My stance, and what I'd like input from the RFC about: In the case of charts where some of the box-office grosses are unobtainable, I think it would be a better approach to retain the rental charts, since they will better reflect the comparative performance of films during that period. I am absolutely against this revisionist agenda that is seeing films ditched in cases where grosses are unavailable. Betty Logan (talk) 02:38, 18 September 2012 (UTC)
I still stand by my edits. The-Numbers is pretty much the only reliable source for the box office of pre-1980 films. The main problem with BettyLogan's current revision is that the order of the films is completely wrong. It has Swiss Family Robinson listed as the #4 movie of the year, behind Spartacus, Psycho, and Exodus. Betty's source for this is the "rentals" listed in some book. My source (which is far more credible) completely contradicts that, listing Swiss Family Robinson as the #1 movie of 1960 and grossing more than all of the films mentioned. Shipofcool (talk) 18:57, 19 September 2012 (UTC)
It is well known that Disney films used to get released periodically, and as I pointed out in my edit summary it had further releases in 1969 and 1981 so much of its gross came from those releases. It is debatable whether earnings from reissues should even be included in the chart considering those grosses do not come from the 1960 release—I can see both sides of the argument for including and excluding reissue earnings—but it's a moot point anyway though because you haven't just factored re-release grosses into the chart, you have actively removed films where the gross was simply unavailable i.e. you have added 1969 and 1981 earnings to the chart, and in the process removed 1960 earnings when you simply couldn't find them in your preferred metric; my version of the chart at least reflects the box-office standings for 1960. You still haven't explained why you simply removed films in cases where you could not locate the gross: if The Numbers has not documented these grosses it is simply because they don't know what the films earned in equivalent box-office gross, but that is not a good enough reason for dropping films from the chart IMO. I also dispute the claim that The Numbers is "more credible" than the Finler book; I have had the book vetted at RS/N where it was noted it was published by a publisher that specializes in academic texts, and Wikipedia expresses a preference for scholarly sources. Betty Logan (talk) 21:49, 19 September 2012 (UTC)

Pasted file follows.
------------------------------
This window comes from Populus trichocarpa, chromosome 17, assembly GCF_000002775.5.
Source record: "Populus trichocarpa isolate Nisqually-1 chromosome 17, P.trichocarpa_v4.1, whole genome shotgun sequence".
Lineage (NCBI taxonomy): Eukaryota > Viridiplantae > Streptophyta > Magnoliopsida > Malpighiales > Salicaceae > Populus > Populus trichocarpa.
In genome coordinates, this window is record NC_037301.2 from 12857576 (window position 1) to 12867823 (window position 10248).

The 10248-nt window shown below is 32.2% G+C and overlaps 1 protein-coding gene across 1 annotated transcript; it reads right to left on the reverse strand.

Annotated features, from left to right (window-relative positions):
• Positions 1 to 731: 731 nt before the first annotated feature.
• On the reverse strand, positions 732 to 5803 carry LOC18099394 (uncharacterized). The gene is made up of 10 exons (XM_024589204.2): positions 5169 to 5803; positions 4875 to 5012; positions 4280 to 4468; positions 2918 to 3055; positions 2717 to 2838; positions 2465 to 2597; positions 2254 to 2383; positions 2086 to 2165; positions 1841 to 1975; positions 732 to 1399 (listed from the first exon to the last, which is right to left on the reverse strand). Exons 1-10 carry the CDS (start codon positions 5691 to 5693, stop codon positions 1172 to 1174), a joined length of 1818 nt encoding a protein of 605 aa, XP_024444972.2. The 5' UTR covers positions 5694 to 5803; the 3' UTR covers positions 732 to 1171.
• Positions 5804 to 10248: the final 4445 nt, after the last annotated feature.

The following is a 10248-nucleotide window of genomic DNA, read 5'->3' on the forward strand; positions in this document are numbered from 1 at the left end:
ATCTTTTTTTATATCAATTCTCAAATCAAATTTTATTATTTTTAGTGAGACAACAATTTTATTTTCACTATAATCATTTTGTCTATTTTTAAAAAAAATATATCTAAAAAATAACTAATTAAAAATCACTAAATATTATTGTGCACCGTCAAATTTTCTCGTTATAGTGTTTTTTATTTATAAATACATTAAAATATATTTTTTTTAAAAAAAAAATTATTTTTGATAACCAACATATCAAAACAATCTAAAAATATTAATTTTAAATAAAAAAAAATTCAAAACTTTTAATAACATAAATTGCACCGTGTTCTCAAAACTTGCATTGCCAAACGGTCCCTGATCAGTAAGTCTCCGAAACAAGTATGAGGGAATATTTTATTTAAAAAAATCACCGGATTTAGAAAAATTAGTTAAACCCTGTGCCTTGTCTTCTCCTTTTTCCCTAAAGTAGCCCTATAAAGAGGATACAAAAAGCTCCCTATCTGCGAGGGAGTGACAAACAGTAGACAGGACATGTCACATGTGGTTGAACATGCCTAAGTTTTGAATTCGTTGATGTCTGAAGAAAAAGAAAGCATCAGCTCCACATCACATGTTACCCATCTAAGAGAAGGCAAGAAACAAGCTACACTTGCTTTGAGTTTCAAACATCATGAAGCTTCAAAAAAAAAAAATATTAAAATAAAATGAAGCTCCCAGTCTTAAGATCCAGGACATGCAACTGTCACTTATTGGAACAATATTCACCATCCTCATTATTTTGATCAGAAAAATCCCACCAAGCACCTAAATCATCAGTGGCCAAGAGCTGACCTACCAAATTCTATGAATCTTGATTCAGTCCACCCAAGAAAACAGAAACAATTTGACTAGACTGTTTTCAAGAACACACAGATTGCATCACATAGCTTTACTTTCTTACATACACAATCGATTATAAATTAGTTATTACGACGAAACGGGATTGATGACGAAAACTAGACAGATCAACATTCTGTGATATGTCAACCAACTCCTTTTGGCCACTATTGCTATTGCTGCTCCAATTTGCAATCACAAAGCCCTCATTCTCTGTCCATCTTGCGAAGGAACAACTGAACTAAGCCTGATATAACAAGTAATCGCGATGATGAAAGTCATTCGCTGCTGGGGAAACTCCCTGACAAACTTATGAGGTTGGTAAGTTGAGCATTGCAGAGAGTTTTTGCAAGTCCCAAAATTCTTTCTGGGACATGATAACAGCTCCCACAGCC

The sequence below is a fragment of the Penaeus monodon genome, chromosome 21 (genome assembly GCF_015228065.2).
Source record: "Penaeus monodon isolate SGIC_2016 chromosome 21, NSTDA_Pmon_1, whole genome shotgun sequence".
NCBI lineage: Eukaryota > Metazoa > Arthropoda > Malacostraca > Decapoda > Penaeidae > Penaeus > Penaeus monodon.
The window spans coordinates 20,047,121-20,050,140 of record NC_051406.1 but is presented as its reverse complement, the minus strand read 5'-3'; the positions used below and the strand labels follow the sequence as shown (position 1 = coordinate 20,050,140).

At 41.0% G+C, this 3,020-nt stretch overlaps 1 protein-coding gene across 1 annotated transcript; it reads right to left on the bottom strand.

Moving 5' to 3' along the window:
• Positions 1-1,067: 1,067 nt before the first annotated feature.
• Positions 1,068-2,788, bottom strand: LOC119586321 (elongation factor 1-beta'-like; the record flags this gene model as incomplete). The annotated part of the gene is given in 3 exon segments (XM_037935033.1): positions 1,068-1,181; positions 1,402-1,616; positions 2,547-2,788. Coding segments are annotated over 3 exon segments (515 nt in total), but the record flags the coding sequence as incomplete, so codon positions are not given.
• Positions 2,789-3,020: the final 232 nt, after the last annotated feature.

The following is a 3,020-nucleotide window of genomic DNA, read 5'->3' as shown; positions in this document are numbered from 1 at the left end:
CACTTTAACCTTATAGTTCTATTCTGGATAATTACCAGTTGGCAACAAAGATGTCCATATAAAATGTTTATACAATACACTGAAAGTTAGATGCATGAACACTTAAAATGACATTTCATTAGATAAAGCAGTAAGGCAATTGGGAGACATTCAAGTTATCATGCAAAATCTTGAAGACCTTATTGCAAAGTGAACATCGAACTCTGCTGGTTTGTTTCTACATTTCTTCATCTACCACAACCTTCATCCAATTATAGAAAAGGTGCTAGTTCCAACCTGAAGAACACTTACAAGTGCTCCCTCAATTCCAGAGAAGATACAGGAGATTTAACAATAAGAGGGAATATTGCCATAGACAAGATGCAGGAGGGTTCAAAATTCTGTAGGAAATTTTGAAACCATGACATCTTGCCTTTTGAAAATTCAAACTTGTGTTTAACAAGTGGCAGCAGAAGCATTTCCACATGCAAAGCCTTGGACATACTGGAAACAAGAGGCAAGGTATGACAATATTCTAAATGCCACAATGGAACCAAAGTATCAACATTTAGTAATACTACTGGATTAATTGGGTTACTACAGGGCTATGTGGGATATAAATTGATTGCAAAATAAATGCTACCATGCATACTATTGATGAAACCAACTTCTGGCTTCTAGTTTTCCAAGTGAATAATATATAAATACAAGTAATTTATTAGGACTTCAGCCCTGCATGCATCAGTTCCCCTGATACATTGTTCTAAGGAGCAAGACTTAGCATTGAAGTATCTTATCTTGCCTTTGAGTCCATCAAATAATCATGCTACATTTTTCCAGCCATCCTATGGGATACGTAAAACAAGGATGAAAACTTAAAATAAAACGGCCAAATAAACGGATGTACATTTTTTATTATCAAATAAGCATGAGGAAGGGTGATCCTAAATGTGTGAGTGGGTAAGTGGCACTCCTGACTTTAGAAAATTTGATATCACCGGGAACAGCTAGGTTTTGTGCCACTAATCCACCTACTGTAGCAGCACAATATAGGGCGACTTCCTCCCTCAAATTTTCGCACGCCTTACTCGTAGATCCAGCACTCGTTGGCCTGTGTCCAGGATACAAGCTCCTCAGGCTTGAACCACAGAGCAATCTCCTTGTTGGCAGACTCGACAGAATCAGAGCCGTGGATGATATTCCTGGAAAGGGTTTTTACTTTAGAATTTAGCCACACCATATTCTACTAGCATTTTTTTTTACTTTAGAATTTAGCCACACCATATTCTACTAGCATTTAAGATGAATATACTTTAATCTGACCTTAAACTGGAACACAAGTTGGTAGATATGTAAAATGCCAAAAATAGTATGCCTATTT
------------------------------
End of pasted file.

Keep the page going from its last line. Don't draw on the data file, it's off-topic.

You could argue the same for Psycho, which was re-released in 1965 and 1971. But your argument is not relevant because The-Numbers does not include the re-release gross(es) in it's figures (as we discussed to death regarding Vertigo). Shipofcool (talk) 22:12, 19 September 2012 (UTC)
I would argue the same for Psycho. The Finler figure does not include the reissue earnings to my knowledge. If Psycho has earned 32 million gross, then that would be roughly equivalent to about 16 million in rentals and the Finler figure is half of that amount. And your claim that The Numbers omits reissue earnings from its totals is misguided. Sometimes it does sometimes it doesn't. Check out the figures for Star Wars, Titanic, Gone with the Wind and all the other major Disney releases (Snow White, Pinocchio etc). Even on the year page for Star Wars, The Numbers lists its gross as 460 million, but it had only earned 323 million prior to its 1997 reissue which you can see from its weekend chart record. Betty Logan (talk) 22:29, 19 September 2012 (UTC)
As I said over at Wikiproject Film, it is time for Shipofcool to come here and explain his actions. Betty Logan makes a strong argument above for why these edits are improper. ---The Old JacobiteThe '45 13:48, 19 September 2012 (UTC)
While it is preferable to have grosses over rentals for reasons of modern understanding, the methodology Shipofcool is using is fundamentally flawed. The resulting lists are incomplete, innacurate, show lack of transparency re the methodology behind it and are almost certainly original research. Support revert back to lists using rentals as the sole metric. yorkshiresky (talk) 14:27, 19 September 2012 (UTC)
Also support reverting to rentals. Too much WP:OR and WP:SYNTH in the new version. MarnetteD | Talk 15:04, 19 September 2012 (UTC)
The discussion above is closed. Please do not modify it. Subsequent comments should be made on the appropriate discussion page. No further edits should be made to this discussion.